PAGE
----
You can no longer stay there, but if you’re in the Brighton area and a fan of splendid architecture, then a detour to Saltdean is well worth the trip just to see the Ocean. It’s now fully restored and has a fascinating, of oh-too-familiar history.
This luxury hotel was built just before the Second World War; it opened in 1938. Before the war brought about its privations, the Ocean Hotel was host to royalty, film stars and nobility. It was the place to stay and the place to be seen.
Architect Richard Jones (who has also designed the nearby now Grade ll listed Lido) had created the hotel in the Streamline Moderne style which was perfect for extravagant coastal properties. It featured every amenity that the guests of the day could possibly desire.
It was what today we would probably call an inclusive resort. There were entertainments and sports available for guests – it wasn’t necessary for them to leave the premises to enjoy fine dining, dancing and music.
Being in the south of England, with its balmy weather, the hotel also boasted a much-frequented outdoor swimming pool for leisure and for aquatic sports.
There was, and still is thanks to careful restoration, the most amazing spiraling staircase.
Of course though, as soon as the war came along, England had to tighten its belt.
The rich and famous clients no longer came. Those who could afford to had left the country. Those who couldn’t had weightier things on their mind, Staff members were recruited into the forces or into essential occupations. There was no room in England for a luxury hotel.
The hotel was taken over as a training facility for firefighters.
And like so many gorgeous places, it didn’t come out of the war extremely well. It wasn’t bombed or damaged by the enemy but hordes of firefighters had more important things to worry about than the decor of this beautiful building.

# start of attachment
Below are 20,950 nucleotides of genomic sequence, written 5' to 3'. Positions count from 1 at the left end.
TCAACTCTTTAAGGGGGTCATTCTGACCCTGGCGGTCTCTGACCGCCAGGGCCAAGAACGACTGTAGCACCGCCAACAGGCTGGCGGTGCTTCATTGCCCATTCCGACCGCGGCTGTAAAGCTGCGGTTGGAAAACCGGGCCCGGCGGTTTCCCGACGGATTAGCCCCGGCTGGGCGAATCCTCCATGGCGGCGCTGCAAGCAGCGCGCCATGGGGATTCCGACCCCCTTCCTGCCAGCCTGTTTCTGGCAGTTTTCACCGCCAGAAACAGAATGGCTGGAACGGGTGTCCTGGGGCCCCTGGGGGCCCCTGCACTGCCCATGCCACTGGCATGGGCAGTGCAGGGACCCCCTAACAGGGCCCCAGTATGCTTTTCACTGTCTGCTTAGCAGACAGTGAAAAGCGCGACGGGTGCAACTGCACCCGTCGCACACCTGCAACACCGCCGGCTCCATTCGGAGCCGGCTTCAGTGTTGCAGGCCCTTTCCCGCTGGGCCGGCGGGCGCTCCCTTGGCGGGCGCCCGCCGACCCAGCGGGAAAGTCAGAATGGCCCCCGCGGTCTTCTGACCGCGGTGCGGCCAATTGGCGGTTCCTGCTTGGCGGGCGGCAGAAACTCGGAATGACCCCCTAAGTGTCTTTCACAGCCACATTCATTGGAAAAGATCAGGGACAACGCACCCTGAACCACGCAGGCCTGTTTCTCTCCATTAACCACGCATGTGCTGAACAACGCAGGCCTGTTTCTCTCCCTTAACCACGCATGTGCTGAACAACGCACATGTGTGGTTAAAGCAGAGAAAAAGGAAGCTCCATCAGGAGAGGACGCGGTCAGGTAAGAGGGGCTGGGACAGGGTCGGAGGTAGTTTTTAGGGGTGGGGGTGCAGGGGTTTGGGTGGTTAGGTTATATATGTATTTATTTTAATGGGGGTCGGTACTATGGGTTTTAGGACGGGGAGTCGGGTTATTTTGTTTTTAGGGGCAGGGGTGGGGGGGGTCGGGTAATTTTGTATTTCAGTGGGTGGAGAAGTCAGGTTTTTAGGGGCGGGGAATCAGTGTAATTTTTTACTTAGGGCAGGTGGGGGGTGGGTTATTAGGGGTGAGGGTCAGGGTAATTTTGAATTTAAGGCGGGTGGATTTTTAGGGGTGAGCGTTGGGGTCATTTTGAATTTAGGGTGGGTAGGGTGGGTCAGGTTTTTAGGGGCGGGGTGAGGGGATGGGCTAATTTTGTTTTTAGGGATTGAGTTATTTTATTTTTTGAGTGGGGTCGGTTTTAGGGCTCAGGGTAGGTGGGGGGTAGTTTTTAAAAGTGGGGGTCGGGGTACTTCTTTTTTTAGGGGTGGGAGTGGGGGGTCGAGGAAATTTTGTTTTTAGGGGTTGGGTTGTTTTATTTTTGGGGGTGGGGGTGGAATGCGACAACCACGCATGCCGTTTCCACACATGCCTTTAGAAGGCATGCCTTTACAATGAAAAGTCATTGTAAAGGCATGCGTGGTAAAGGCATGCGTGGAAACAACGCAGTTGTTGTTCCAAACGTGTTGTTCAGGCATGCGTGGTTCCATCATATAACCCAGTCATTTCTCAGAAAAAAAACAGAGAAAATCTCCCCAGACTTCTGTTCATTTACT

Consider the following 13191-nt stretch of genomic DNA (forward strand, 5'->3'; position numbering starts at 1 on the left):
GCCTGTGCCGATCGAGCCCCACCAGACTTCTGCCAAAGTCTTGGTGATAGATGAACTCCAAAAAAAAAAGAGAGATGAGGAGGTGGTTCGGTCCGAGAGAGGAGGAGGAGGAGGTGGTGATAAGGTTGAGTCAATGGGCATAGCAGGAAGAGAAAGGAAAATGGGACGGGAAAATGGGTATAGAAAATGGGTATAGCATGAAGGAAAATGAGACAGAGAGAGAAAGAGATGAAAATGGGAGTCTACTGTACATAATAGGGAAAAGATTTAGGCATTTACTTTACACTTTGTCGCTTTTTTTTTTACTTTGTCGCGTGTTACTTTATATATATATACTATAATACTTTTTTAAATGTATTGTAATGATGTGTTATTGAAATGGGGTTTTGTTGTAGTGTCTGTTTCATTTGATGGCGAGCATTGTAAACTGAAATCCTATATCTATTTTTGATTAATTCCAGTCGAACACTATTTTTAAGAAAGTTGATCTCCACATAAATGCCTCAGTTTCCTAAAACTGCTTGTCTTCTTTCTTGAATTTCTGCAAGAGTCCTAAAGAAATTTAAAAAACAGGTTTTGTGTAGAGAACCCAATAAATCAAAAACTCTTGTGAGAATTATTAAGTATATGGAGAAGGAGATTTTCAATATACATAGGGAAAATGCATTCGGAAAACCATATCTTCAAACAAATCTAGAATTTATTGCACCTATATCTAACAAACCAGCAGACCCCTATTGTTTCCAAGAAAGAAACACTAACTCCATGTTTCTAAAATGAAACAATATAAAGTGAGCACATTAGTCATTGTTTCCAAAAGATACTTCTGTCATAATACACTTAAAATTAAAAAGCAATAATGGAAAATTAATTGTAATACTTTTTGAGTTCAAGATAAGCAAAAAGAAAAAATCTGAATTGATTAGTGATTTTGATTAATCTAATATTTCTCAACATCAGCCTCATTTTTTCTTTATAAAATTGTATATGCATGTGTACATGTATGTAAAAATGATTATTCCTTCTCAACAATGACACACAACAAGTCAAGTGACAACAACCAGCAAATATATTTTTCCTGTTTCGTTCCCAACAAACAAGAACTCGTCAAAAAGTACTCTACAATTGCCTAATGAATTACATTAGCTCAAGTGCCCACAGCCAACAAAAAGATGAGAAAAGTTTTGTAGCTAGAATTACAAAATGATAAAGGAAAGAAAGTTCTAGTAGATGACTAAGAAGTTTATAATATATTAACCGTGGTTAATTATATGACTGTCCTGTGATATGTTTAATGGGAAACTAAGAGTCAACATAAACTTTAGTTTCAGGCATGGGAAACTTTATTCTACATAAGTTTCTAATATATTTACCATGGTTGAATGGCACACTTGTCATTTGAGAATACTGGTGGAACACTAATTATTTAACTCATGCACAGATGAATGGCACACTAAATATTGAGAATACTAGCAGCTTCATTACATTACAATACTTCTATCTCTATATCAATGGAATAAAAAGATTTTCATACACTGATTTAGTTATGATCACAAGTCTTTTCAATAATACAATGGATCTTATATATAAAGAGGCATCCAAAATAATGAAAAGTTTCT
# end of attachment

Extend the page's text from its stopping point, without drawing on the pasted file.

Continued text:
So a few years after the war, in 1953, along came Billy Butlin.
Billy Butlin had made a considerable amount of money by creating several ‘holiday camps’ in the UK. Although the holiday camp existed before he came along, many people think he was the invenor of these kitsch places.
I say kitsch because they provided cheap accommodation along with entertainment such as knobbly knee contests, beauty pageants, glamourous granny extravaganzas, talent contests and plentiful beer, Babycham and, most probably, fishcakes and sausages.
Billy Butlin was expanding his holiday empire into hotels and he couldn’t resist the Ocean, calling it the best investment he’d ever made. After a few months of renovation, the Ocean was once again teeming with guests. Not the rich and famous now though. It was a step up from the holiday camps, certainly but only just.
The Butlin organisation sold the hotel in the 1990s and it remained in business until early this century. It was then converted into fabulous private apartments.
In 1993 the hotel became a TV star when it was used in an episode of Poirot. It was the perfect backdrop to this story of Agatha Christie’s detective Hercule Poirot who, while on vacation in Brighton, solved the mystery of stolen jewels.
WHERE IS THE GRAND OCEAN?
The Grand Ocean
The Grand Ocean,
Brighton BN2 8BU,
JJ is originally from the UK and has lived in South Florida since 1994. She is the founder and editor of JAQUO Magazine. You can connect with her using the social media icons below.